Tech Support, or What I have learned in the last three years

 

Tech support by flowchart
Tech Support Flowchart by XKCD

 

In November I have worked tech support for a large global organization for three years.  That’s not bad.  It’s been a lot of fun, I have really enjoyed it.  But I have learned a lot as well.  Mostly, I have learned that people are dumb when they talk to tech support.

I caveat that with the phrase, ‘when talking to tech support’, because that is the only time I talk with them, and I want to hope that they aren’t this dumb all the time.  But something about calling the help desk makes people idiots – or maybe it is the computer problem itself that decreases their IQ.  Some psychologist will probably do a study on this, but I’m guessing that when they have a computer problem, they get upset, angry, frustrated and they stop thinking.  They also tend to forget common sense and decency and they want the help desk to fix their problems immediately and magically!

The first thing they seem to think is that IT people are omniscient.  We’re smart, but not that smart.  We still have to ask you questions, get information from you about what’s going on.  The more information we have about the nature of the problem, the better idea we have of what the problem is and how to fix it.  I know of very few tech support analysts who complain about their callers giving too much information, unless the caller starts going off on a completely random train of thought about their neighbor’s dog, I guess.   You can’t just tell me that you can’t log in.  That’s not enough,  I need to know what you’re trying to log into.  I really do.

Either that, or they think the help desk is staffed by morons who don’t know what they’re doing.  They think we ask these questions for fun, to waste their time, or because we have nothing better to do.  If I’m asking you a question, it’s because I need to know the answer.  It makes a difference if you’re using Windows XP or Windows 7, I’m not just stalling.  And insisting that you talk to a supervisor or “someone who knows what they’re talking about” right off the bat does not really instill in me the desire to be particularly helpful.  Just saying.  I could help you, or I could ‘accidentally’ drop the call.  Oops. (No, I’ve never hung up on an angry/dumb customer, though I have been tempted.)  I realize that you’re upset, that you’re busy and trying to get your job done, and you want your problem fixed as soon as possible.  That’s my job, too.  It’s my job to help you as best as I can, as quickly as I can.  And that’s what I’m going to do.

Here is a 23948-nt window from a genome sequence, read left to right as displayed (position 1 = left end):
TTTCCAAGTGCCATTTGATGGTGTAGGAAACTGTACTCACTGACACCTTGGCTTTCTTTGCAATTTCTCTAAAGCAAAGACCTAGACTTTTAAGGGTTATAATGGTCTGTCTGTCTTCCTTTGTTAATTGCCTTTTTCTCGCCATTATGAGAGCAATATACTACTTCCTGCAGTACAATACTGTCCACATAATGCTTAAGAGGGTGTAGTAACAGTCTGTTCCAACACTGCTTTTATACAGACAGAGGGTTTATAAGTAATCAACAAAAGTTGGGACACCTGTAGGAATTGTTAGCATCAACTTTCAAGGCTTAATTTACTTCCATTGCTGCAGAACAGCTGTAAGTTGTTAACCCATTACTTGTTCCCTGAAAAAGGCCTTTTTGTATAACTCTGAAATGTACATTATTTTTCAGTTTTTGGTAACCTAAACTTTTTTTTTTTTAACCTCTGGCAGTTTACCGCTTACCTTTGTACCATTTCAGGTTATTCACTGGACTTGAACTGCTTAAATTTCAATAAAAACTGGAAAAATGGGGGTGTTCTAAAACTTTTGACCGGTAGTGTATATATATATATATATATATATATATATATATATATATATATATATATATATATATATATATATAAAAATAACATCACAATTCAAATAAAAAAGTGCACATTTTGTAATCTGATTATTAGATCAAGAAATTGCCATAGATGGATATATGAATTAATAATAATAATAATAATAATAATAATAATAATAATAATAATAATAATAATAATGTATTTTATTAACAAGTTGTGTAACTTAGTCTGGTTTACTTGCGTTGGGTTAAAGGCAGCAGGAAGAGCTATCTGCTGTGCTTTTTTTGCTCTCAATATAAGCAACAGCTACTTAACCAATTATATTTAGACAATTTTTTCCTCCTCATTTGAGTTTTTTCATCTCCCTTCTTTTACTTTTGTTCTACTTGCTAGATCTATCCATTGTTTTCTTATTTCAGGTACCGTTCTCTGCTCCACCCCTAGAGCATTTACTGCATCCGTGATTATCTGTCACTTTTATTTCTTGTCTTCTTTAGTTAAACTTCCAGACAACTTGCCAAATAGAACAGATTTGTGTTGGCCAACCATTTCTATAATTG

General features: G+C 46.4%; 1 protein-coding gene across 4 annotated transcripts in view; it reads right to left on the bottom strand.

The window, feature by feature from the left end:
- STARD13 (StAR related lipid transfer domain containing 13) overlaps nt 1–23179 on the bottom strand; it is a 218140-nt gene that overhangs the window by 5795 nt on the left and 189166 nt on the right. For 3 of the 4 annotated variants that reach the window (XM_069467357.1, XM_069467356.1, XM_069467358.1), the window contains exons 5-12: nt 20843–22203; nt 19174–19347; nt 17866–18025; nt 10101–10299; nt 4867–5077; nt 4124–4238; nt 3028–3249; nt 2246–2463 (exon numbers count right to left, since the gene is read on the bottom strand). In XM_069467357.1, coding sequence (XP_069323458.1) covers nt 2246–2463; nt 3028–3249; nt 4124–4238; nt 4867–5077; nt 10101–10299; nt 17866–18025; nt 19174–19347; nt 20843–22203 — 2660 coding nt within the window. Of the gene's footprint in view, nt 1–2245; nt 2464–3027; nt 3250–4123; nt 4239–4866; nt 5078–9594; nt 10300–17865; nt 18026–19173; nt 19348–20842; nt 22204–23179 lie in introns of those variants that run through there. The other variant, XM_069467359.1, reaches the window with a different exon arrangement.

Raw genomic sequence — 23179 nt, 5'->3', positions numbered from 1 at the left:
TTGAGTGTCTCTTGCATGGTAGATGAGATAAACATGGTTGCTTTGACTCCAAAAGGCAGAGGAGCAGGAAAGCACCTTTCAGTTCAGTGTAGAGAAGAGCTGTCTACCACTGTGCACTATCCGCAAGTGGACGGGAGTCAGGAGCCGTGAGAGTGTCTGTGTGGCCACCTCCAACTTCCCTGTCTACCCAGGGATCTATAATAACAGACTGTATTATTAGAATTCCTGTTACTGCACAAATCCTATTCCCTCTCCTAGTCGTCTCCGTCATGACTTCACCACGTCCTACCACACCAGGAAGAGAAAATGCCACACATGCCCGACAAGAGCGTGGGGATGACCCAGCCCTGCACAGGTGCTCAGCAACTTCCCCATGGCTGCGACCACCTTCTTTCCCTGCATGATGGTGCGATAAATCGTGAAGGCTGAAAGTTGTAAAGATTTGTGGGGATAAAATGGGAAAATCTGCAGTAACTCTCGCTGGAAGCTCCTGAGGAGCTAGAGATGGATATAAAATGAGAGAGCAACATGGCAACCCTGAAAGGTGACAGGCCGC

I have been a trainer here for the last two years, I know what goes into the training of new employees at the help desk.  Pretty much any of them are able and capable of solving your problem.  And the supervisor is not   to do a whole lot differently than the first guy you talk to.  They’re going to ask the same questions.  And, at least in my organization, the supervisors are involved with the first-level employees pretty closely.  When one of them has a quick question, they ask the supervisor who is right there. (If they ask you to “hold for a minute, while they look something up”, they are probably talking to a supervisor, as well as searching their Knowledge Base.)  Supervisors are involved, you don’t need to ask for them specifically.

And I also get bothered by those people who don’t seem to understand what “Tech” support means.  I can’t change your locks, move your desk, transfer you to Joe, etc.  (Yes, I’ve had all of those requests come to me.)  Usually these come in as Emails.  Now email tech support is a pretty good idea, for nonessential, low priority jobs.  But if you send an email in at 4:30pm stating that you need something done by 10:00 am the next day …..  I’m just saying, probably not going to happen.  If you need something done immediately, call us.  Calls are higher priority than emails.  It may be easier for you to email us, but it’s not easier for us – most of the time.  Because most of the time you have not given us enough information.  (My all-time favorite email that I received was “I cannot log in.  Please fix. Thanks.”  No name, no product information, and the email it came from was not recognized in our system. We did not know who this guy was, what he was logging into, nothing.)  We then have to call you to get the information and have you try a couple things that should fix your problem.

I guess the bottom line is – Love your tech support!  They are generally a good group of people trying to help you.  their job is to get you back to working on your job.  But, before you call next time, take a minute to make sure you have everything you need.  Take a deep breath and be calm and considerate of the Help Desk analyst, answer his questions, explain your problem clearly and concisely, be polite and the whole experience will be better for both of you.  Trust me.  I work for IT.

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One thought on “Tech Support, or What I have learned in the last three years

  1. Nice. Scarily accurate. I do wonder if the stupidity also comes due to the large number of aged volunteers in the organization…it’d be interesting to see a study on that. Granted, with shows like IT Crowd and a plethora of comics devoted to tech support jokes, I guess we’re not completely alone…

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